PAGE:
WS 2021/22 – Hauptseminar - Blockseminar:


"The Roaring Twenties 2.0"? A Centenary Perspective on

Narrations of Post-Pandemic Identities (1920s -> 2020s)



Prof. Dr. Karin Ikas


The last time people around the globe came out of lockdowns with mask mandates was exactly a century ago when the last major pandemic, the Spanish Flu, had ravaged the globe immediately after the First World War.

Back then, the dark years were succeeded by the so-called “Roaring Twenties” (1920-1930), a decade of optimism, joy, change, progress, prosperity, growth and innovation. The Germans called them “die Goldenen Zwanziger Jahre” (‘Golden Twenties”) and the French “Années Folles“ (‘Crazy Years’). Novelty associated with modernity and medical innovations (e.g. Penicillin) marked the spirit of the time. Modern technology and a new mobility (cars, radio, telephone, instant camera, moving pictures, etc.) as well as electrification and infrastructure brought modernity to many people, replaced well-known traditions and meant significant changes in lifestyle and culture associated with urbanization, white collar jobs, the New Woman, Jazz Age, the Harlem Renaissance, Art Deco, Expressionism, and Surrealism. Yet, this was also the time of social criticism and the Lost Generation signified by literary notables like Ernest Hemingway, F. Scott Fitzgerald, Edith Wharton and E. M. Forster. In fact, writers and artists contributed significantly to the narration of pandemic and post-pandemic identities in the 1920s.

At a century’s distance, as we are about to come out of the Covid-19 pandemic, speculations about the likelihood of “the Roaring Twenties, version 2.0” make headlines in global news media, as some business leaders, scientists, and politicians trace similarities between the past and the present. For them, the currently expected burst of energy with the transformative digital revolution, the amazing speed in vaccines’ invention and a growing emphasis on sustainable development has the potential to recreate our new normal and the future in a similarly revolutionary way as 100 years ago.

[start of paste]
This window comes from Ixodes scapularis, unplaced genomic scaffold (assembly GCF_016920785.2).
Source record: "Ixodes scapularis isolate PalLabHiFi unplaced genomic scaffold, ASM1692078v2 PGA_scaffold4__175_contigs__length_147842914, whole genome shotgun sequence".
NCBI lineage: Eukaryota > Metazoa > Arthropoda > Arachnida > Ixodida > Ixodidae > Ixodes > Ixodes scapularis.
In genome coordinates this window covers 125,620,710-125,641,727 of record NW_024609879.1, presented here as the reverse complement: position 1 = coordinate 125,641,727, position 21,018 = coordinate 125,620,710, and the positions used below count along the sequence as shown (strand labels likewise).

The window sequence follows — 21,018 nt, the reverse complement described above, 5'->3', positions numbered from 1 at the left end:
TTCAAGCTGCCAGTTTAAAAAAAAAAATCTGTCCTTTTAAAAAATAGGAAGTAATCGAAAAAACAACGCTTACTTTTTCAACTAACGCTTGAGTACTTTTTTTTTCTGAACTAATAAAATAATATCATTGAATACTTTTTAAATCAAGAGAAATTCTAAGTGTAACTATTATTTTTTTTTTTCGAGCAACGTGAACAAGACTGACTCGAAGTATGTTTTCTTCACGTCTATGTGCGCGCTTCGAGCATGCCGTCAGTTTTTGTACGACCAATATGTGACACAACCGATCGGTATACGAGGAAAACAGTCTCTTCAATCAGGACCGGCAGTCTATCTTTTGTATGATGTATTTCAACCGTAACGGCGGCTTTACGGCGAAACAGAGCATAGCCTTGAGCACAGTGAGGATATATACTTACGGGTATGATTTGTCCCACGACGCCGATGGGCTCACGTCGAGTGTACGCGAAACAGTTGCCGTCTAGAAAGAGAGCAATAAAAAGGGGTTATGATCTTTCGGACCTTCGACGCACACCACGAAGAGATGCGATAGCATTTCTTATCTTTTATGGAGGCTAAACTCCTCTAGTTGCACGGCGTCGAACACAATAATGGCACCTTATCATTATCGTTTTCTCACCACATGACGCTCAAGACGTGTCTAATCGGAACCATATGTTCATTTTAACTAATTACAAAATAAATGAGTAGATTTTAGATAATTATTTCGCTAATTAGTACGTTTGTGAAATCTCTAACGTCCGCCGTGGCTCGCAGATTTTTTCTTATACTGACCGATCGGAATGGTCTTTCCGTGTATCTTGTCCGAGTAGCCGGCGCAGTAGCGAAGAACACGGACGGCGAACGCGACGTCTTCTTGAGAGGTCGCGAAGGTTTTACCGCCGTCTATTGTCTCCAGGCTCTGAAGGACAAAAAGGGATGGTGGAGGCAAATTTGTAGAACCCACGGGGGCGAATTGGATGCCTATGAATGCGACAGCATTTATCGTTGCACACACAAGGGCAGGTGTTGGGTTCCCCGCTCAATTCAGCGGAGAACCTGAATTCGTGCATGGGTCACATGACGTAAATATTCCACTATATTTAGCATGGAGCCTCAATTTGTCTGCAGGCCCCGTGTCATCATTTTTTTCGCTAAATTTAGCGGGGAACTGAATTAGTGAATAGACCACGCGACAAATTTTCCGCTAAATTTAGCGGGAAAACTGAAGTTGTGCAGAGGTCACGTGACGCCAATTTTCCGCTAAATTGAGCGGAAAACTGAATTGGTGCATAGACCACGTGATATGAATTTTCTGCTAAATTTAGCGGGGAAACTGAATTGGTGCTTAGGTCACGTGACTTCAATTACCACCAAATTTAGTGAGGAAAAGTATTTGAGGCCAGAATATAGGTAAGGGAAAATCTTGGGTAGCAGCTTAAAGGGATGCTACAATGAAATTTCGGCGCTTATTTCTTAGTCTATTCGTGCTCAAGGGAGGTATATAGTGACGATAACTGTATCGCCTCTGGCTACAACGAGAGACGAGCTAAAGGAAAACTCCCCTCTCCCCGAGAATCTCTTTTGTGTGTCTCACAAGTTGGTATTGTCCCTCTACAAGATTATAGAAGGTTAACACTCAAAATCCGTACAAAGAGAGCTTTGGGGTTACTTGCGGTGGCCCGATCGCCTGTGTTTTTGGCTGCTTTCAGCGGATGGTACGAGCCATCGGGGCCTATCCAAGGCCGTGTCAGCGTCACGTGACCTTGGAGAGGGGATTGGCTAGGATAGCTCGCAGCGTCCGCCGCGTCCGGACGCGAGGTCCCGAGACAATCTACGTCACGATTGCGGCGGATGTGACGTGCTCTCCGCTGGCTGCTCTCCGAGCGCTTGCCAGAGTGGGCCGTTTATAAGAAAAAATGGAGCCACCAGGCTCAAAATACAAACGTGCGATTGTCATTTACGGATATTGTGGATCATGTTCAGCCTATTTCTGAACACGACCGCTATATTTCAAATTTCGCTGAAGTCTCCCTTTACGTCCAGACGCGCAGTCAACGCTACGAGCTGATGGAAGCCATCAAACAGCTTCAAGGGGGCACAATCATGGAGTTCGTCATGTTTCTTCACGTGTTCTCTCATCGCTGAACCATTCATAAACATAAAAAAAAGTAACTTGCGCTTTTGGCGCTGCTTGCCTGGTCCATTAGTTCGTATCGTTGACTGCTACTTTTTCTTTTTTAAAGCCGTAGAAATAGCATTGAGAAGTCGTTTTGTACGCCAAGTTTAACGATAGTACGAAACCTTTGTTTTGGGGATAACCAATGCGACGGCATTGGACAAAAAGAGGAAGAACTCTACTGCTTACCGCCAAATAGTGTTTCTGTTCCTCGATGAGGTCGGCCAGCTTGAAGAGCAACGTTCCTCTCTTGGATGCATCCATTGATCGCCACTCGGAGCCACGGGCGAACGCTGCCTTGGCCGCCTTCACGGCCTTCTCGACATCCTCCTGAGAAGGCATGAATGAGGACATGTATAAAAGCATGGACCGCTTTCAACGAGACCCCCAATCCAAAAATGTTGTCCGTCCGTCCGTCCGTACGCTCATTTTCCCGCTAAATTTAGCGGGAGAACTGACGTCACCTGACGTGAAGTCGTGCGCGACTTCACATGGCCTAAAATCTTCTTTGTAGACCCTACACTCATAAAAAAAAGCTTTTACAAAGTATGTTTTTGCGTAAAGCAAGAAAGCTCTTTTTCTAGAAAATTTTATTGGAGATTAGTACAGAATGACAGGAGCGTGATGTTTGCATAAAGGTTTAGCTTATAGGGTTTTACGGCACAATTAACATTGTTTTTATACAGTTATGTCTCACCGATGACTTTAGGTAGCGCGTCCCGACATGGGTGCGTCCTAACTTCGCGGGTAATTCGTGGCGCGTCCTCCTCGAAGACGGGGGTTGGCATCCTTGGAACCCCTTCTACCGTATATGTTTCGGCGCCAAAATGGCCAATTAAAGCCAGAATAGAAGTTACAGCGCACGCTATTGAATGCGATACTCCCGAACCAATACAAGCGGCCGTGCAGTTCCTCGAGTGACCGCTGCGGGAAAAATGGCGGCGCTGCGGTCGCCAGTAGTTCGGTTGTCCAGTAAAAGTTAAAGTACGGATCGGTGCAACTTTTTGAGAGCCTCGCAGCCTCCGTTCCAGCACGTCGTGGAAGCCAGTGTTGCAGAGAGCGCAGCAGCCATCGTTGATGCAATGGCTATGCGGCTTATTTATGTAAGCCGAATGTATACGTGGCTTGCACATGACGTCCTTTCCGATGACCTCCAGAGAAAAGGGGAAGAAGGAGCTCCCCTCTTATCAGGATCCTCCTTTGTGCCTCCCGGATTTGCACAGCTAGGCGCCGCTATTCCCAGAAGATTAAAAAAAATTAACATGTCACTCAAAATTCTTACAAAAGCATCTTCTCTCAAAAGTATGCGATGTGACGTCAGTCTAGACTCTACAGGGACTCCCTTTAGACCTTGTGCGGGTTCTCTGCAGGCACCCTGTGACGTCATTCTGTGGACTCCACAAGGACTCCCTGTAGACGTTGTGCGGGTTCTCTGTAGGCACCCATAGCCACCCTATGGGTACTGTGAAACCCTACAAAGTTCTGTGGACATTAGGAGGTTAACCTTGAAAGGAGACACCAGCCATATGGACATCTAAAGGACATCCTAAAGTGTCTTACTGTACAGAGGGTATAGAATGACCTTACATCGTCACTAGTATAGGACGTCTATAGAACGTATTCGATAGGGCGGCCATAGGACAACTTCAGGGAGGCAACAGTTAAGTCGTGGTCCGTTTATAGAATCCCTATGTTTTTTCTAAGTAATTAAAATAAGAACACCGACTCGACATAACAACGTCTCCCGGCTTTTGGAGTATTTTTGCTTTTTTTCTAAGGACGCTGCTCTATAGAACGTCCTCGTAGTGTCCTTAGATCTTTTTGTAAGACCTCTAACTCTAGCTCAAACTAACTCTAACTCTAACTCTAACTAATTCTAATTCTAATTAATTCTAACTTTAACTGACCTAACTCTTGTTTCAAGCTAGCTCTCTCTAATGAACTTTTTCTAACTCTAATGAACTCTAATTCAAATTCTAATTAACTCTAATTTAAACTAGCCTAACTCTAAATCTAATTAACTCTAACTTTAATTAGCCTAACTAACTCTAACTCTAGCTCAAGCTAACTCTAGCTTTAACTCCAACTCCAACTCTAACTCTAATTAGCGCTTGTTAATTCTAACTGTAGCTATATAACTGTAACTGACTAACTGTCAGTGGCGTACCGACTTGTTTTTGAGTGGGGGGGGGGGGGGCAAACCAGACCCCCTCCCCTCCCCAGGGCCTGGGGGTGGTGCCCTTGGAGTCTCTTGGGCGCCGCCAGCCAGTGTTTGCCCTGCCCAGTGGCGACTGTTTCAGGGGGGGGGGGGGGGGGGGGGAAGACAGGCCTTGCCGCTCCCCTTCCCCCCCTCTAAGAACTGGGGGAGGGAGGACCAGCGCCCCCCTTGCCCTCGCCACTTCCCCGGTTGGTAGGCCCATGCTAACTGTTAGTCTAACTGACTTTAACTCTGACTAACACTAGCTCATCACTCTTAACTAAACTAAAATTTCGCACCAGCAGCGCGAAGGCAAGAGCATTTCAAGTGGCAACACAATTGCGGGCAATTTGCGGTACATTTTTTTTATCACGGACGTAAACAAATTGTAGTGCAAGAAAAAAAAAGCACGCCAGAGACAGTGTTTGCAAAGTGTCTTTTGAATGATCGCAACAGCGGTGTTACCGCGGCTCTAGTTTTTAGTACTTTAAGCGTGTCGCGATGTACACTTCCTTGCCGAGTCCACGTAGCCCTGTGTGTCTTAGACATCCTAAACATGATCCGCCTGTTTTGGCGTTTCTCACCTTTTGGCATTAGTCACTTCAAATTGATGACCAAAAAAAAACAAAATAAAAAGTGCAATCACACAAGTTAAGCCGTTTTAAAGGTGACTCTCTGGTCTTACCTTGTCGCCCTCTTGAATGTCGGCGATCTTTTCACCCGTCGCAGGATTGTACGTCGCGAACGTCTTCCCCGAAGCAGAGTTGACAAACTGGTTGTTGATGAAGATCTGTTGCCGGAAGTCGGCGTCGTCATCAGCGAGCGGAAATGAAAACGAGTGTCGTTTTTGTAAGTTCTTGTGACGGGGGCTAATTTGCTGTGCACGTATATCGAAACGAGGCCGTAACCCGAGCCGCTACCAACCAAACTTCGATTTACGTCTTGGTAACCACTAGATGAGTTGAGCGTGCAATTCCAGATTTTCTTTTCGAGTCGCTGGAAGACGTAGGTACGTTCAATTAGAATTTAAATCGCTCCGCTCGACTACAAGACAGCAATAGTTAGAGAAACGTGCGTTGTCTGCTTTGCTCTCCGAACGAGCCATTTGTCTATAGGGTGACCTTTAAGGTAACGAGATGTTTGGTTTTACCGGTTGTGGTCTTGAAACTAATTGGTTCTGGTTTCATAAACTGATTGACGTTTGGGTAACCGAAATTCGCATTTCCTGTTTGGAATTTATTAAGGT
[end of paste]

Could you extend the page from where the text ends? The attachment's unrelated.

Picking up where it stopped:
This, however, raises many questions: Is the comparison between the two eras fair? Is it justified to see the Spanish Flu as allegory for Covid-19 in the first place? To what extent can our past be an indicator of what we’re destined to face at all? Which significant social, political and cultural transformations can we expect in the currently unfolding post-pandemic times? What is the role of artists, writers and the media in this context today? How do they participate in the narration of (post-pandemic identities in) the unfolding decade as Roaring Twenties 2.0?

This seminar applies an interdisciplinary approach to answer these questions. It aims to bring the past (1920s) into negations with the present (2020s) for a centenary perspective on narrations of post-pandemic identities in turbulent times in various media.

Participants are encouraged to add their voices to the ongoing debates and to contribute different media samples that are relevant to the topics being discussed and appropriate in light of academic and educational purposes.


Please note that the seminar will be taught online via Zoom and Moodle. All students must register for this class via Moodle:

Registered students will receive further info on primary works before the seminar starts. reader with relevant critical texts will be available at the local copy shop Script & Copy.

Sessions take place as follows:

Intro Session:            Tuesday,  19 Oct. 2021       ( 9-11 o’clock)

Block Session I:        Saturday, 13 Nov. 2021       (10-16 o’clock, ZOOM 10-14 o’clock)

Block Session II:       Saturday, 27 Nov. 2021       (10-16 o’clock, ZOOM 10-14 o’clock)

Block Session III:      Saturday, 11 Dec.  2021      (10-16 o’clock, ZOOM 10-14 o’clock)